The federal government will devote more than $200 million over the next 20 years toward restoring salmon in the Upper Columbia River basin under an agreement signed Thursday.
The agreement between the United States and the Spokane Tribe of Indians, the Coeur d’Alene Tribe and the Confederated Tribes of the Colville Reservation will fund research efforts meant to advance salmon reintroduction plans in the Upper Columbia, a region salmon can’t reach because of the Grand Coulee and Chief Joseph dams.
Officials from each of the tribes gathered with Interior Secretary Deb Haaland and officials from the Bonneville Power Administration and the National Oceanic and Atmospheric Administration for a livestreamed signing ceremony Thursday in Washington, D.C. Haaland said the deal solidifies a path for the tribes to continue working toward restoring a species so important to their people.
“For millennia, tribal cultures and lifeways have been closely intertwined with the salmon that defined them,” Haaland said. “Yet for decades, entire swaths of this region have been cut off from the salmon that rely on the river to complete their journeys to the sea and back again.”
Because of the agreement, Haaland said, “our future looks bright.”
Salmon once migrated up the Columbia basin in massive numbers, heading into streams like the Little Spokane River to spawn. Indigenous people relied on them as a food source, gathering annually to catch them, but the fish were also important to them spiritually and culturally.
The construction of the Grand Coulee Dam in the 1930s and the Chief Joseph Dam in the 1950s blocked the migration up the Columbia, and in doing so took the salmon away from the tribes.
Tribal leaders have been pushing to restore salmon in the Upper Columbia for decades, both for their ecological and cultural benefits.
The Upper Columbia United Tribes – the Spokane, Colville, Coeur d’Alene, Kalispel and Kootenai tribal governments – are at the forefront of that work and have been carrying out a plan to bring the salmon back. A 2019 study found the basin has more than 700 miles of potential habitat for chinook salmon and more than 1,600 miles for steelhead.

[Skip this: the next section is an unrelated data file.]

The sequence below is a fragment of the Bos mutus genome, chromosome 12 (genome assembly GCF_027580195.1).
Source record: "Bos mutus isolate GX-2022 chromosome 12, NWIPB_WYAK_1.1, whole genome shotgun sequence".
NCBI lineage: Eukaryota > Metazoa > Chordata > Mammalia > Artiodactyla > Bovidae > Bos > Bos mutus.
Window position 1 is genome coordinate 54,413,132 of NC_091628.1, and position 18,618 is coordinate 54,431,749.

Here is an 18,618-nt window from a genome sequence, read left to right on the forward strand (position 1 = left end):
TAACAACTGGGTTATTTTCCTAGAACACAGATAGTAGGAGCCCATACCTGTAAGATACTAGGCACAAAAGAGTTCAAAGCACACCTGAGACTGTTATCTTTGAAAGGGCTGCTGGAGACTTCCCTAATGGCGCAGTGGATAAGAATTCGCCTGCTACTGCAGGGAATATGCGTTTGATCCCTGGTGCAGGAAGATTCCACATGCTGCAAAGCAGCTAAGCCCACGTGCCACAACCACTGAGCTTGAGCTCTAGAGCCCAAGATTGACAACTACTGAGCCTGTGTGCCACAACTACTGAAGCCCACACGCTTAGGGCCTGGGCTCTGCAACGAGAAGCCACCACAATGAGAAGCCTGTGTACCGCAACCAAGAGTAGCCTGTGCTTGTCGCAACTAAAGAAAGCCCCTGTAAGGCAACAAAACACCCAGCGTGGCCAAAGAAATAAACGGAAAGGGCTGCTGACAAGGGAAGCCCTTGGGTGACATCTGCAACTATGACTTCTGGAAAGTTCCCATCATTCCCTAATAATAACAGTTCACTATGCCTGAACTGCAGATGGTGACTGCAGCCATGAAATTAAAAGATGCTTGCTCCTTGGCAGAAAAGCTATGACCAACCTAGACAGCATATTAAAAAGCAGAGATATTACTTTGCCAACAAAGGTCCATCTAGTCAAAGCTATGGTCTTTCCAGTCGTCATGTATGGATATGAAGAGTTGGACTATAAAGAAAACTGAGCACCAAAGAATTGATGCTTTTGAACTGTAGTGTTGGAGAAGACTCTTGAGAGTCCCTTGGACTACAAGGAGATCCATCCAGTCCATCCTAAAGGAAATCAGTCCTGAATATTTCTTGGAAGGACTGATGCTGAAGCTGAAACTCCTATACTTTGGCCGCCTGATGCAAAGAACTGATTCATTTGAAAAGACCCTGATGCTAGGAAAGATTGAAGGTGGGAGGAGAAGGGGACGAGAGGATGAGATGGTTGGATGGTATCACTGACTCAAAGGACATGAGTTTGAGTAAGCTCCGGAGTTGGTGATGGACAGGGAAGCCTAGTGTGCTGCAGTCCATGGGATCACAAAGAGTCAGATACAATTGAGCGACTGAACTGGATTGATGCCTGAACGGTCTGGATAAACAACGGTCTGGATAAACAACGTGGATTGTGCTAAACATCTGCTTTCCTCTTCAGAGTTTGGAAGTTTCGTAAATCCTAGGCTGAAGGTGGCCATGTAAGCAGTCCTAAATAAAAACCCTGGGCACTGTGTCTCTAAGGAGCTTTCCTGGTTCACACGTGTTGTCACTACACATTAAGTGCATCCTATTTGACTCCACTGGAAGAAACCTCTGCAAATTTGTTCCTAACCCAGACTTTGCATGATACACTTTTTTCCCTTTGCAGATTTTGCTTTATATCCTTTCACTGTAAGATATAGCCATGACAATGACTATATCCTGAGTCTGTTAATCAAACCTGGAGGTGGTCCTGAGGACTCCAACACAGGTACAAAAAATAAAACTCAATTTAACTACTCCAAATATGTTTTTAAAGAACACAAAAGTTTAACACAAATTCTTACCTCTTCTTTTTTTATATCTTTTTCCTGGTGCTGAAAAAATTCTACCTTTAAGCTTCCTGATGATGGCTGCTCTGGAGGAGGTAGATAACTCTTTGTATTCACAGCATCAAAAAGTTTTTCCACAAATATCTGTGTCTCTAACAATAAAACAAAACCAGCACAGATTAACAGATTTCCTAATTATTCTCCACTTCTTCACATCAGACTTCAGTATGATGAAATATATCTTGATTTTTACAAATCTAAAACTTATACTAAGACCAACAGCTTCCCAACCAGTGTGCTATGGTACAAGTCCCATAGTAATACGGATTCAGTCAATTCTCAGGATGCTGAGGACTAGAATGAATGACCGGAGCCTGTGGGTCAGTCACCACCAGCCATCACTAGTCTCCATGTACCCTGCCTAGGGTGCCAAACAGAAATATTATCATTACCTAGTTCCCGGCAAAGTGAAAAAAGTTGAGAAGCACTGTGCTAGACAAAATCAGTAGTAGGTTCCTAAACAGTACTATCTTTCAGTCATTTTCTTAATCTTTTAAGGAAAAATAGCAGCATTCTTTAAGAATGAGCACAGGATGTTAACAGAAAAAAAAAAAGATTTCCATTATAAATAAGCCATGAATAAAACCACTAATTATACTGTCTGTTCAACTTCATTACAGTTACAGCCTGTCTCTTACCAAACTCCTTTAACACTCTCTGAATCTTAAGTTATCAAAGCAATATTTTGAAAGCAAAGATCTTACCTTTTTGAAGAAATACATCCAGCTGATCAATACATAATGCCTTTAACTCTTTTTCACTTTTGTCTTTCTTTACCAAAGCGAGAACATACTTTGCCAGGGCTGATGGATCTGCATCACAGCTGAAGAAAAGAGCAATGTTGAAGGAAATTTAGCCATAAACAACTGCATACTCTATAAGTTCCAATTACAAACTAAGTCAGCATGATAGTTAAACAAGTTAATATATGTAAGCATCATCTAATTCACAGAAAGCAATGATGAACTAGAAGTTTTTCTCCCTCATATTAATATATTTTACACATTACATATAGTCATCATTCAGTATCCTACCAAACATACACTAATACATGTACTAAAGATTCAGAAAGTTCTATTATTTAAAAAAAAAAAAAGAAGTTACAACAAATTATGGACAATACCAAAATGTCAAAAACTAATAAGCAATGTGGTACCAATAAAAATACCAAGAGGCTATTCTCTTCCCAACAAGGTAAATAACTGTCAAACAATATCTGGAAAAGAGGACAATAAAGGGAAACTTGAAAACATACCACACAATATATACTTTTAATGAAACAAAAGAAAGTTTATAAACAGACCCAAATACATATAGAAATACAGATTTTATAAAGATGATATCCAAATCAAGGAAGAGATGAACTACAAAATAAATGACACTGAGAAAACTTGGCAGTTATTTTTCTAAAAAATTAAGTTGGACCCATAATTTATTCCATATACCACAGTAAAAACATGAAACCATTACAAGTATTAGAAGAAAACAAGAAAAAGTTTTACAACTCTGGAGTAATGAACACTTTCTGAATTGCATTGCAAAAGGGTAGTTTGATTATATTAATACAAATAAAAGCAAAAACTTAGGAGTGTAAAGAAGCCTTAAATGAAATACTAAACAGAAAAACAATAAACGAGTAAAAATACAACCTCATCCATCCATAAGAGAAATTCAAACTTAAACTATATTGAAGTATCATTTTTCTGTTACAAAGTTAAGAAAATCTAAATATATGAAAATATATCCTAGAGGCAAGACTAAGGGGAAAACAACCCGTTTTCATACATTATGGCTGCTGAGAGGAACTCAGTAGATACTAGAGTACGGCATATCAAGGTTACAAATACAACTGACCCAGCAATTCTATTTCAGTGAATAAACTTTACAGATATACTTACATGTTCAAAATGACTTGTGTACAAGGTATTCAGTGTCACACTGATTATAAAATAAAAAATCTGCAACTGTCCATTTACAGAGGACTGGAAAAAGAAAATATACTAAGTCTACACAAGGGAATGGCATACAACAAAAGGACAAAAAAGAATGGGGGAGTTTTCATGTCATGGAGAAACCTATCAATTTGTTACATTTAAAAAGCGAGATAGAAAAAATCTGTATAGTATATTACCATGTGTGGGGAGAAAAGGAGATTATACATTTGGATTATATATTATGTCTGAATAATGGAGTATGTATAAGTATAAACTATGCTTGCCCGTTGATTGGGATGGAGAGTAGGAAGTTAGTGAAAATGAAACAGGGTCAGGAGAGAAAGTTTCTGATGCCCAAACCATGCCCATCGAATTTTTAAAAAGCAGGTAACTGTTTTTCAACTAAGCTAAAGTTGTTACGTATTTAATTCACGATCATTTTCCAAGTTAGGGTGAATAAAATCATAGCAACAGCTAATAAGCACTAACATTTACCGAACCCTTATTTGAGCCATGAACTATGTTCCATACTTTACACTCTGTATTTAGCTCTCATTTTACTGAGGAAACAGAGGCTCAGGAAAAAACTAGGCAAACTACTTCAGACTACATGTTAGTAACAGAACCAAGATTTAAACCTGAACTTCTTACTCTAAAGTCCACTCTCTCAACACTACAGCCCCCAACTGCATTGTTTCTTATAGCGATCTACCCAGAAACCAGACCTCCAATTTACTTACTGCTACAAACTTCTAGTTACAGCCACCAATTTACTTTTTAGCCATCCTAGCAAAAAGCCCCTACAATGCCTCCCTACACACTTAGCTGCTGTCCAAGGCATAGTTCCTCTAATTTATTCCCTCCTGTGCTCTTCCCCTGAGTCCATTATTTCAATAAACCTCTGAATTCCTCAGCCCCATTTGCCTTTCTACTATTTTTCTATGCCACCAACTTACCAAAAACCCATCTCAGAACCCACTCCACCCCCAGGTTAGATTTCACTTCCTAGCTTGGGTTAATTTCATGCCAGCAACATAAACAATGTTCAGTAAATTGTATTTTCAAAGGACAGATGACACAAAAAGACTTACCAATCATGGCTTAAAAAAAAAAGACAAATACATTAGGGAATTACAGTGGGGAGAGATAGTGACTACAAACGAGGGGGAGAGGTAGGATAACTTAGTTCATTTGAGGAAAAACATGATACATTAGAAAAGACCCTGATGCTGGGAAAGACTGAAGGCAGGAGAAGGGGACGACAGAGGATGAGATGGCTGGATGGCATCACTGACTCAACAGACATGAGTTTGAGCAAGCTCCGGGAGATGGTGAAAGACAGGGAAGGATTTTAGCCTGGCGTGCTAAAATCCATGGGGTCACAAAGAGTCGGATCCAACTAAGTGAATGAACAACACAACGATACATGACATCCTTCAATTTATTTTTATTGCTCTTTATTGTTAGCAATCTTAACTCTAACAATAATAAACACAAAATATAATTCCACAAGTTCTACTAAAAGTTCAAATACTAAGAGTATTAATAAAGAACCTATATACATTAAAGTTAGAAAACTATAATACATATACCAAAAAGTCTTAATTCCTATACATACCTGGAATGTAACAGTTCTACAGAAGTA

Under the agreement signed Thursday, the Bonneville Power Administration will put $200 million toward UCUT’s Phase Two Implementation Plan, a 20-year research program aimed at answering key questions for the reintroduction plans – such as where they’ll get the fish and how they will get past the two dams.
Another $6 million from the Bipartisan Infrastructure Law will go to UCUT to support genetic sampling, salmon outmigration studies and fish passage development.
The studies over the next couple of decades are meant to set the stage for the ultimate goal: restoring robust salmon populations throughout the basin without breaching the two dams.
Kurt Miller, executive director of Northwest RiverPartners, a coalition of small electric utilities across the West, said in an interview that UCUT’s plan “allows us to help salmon without degrading the hydropower system.”
Speaking at the ceremony, BPA Administrator John Hairston said Thursday’s agreement will allow his agency to continue “delivering on all of our public responsibilities.”
“It secures the vital role of the Columbia River system as a reliable, affordable power source for millions in the Northwest,” Hairston said.
Tribal leaders at the ceremony talked about the deal as a way of righting the wrong that was done when the impassable dams were built.
Hemene James, the vice chair of the Coeur d’Alene Tribe, said the end of the migration not only deprived Indigenous people of an important food source, but of the annual gatherings that took place when they went to the rivers to catch migrating salmon.
“It cannot be overstated what that took away from my people,” James said.
Greg Abrahamson, chair of the Spokane Tribe, said the agreement represents a shift in how the federal government thinks of salmon reintroduction in the Columbia basin.
“It is clear to the tribe that the U.S. after years of ignoring our request, finally looked at salmon reintroduction with an open heart and an open mind,” he said. “This allowed the U.S. to stop seeing only risk to the current way of doing things and instead allowed agencies to see how successful reintroduction can be for the entire northwest.”
Jarred-Michael Erickson, chairman of the Confederated Tribes of the Colville Reservation, said the confederated tribes had their differences, but one thing they all had in common was their connection to salmon. Even today, he said, they “remain a salmon people.”
He described a “ceremony of tears” that was held in the 1940s to mourn the loss of the salmon after the dams blocked their migration.
“Today, we’re taking a step forward toward righting that historic wrong,” Erickson said. “Together as partners, we will bring salmon back to where they belong.”